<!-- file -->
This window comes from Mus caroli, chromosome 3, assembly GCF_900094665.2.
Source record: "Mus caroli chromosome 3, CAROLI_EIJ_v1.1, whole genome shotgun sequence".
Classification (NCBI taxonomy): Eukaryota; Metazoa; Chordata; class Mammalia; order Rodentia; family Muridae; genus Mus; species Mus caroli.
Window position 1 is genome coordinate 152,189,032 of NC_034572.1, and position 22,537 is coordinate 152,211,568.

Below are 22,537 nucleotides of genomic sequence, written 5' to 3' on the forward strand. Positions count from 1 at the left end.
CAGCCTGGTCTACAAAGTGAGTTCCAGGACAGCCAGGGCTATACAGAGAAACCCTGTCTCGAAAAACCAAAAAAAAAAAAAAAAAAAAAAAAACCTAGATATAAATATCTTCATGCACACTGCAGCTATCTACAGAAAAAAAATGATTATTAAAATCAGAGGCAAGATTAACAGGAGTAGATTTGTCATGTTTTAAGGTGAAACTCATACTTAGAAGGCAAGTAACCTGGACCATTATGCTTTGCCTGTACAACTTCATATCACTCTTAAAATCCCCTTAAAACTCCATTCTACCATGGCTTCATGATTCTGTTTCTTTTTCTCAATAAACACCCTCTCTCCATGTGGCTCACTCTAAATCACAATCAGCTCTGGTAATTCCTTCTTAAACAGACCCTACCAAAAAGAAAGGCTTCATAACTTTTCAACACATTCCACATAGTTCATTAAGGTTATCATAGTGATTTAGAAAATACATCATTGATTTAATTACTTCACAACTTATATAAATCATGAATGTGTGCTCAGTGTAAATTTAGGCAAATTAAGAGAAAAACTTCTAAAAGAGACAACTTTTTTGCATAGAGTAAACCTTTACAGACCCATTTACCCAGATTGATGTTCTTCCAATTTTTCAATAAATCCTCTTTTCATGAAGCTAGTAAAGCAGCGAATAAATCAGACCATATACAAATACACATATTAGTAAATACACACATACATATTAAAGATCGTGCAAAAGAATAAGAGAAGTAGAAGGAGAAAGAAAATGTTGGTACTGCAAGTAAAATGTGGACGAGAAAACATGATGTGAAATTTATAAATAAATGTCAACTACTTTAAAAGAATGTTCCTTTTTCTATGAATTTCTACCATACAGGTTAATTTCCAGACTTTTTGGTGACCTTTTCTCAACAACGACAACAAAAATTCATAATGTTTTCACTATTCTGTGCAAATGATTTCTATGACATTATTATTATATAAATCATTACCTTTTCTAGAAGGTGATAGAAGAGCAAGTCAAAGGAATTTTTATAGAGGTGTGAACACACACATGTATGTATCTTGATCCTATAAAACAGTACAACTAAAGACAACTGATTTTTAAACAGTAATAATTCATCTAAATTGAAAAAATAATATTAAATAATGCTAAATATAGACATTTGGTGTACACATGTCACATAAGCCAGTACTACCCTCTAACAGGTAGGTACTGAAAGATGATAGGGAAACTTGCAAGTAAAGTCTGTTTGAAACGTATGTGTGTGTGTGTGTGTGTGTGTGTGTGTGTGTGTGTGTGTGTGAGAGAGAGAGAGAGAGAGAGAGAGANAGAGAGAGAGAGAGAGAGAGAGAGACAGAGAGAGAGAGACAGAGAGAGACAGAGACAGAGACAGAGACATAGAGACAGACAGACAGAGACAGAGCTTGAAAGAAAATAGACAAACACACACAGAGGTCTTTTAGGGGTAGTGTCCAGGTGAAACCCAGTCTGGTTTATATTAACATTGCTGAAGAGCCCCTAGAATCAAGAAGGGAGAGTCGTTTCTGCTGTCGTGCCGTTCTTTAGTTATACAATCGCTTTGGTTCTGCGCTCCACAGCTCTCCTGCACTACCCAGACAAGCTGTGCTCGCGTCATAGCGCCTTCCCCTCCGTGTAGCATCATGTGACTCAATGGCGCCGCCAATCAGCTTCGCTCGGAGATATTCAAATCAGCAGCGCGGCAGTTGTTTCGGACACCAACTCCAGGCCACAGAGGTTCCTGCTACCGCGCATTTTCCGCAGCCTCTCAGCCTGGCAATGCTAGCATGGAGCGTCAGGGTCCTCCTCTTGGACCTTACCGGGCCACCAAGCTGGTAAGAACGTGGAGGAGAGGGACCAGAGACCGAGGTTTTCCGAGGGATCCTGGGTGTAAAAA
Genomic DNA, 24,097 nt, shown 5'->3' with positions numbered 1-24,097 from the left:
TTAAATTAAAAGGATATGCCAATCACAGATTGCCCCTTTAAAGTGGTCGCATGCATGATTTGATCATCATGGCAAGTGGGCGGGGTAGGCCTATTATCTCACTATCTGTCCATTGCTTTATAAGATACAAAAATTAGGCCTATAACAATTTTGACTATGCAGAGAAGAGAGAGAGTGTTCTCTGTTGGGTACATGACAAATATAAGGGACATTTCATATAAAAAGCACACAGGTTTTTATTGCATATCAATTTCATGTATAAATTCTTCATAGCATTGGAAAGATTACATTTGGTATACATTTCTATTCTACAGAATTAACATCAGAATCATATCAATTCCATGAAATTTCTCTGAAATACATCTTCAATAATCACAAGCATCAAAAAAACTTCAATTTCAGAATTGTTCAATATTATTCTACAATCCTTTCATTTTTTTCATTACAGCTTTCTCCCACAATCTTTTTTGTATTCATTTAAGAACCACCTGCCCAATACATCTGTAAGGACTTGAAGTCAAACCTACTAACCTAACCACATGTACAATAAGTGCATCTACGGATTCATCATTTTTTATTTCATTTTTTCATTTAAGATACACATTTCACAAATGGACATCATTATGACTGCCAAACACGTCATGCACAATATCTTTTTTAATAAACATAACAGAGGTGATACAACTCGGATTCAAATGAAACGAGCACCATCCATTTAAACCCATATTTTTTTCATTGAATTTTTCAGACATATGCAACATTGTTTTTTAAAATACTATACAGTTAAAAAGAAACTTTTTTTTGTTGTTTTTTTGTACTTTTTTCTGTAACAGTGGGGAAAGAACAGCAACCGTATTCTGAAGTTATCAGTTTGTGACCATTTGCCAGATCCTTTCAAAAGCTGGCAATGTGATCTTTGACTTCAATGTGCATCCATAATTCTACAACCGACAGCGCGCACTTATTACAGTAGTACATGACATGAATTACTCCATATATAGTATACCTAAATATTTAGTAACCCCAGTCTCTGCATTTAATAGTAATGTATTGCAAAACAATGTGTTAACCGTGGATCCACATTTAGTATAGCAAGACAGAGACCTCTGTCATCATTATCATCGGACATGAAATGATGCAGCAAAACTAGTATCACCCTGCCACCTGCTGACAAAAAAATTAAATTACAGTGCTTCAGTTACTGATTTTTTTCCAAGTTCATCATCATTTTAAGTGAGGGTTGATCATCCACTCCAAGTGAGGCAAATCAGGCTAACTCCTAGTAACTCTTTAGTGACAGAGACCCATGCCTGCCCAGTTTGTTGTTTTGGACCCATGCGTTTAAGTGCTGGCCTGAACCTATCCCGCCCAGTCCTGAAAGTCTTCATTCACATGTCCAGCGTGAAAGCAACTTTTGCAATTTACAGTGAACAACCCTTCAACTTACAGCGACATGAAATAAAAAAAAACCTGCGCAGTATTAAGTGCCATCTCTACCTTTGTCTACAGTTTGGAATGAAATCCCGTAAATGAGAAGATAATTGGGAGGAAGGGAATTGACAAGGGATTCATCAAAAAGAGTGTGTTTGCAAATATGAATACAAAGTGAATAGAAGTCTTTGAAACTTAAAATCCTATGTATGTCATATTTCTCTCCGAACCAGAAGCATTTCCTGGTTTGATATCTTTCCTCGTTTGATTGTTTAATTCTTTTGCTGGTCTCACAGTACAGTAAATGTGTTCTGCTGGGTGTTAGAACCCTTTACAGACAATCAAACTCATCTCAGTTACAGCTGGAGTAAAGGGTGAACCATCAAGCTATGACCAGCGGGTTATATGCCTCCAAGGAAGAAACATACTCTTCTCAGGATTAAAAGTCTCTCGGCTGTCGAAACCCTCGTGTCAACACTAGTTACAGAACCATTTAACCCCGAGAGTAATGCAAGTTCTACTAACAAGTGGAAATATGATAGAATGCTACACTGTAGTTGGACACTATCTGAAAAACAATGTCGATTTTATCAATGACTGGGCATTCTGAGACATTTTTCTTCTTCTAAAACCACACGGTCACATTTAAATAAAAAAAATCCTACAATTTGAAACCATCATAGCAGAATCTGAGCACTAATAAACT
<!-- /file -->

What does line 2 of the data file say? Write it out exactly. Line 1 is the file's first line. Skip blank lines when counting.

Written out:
Source record: "Mus caroli chromosome 3, CAROLI_EIJ_v1.1, whole genome shotgun sequence".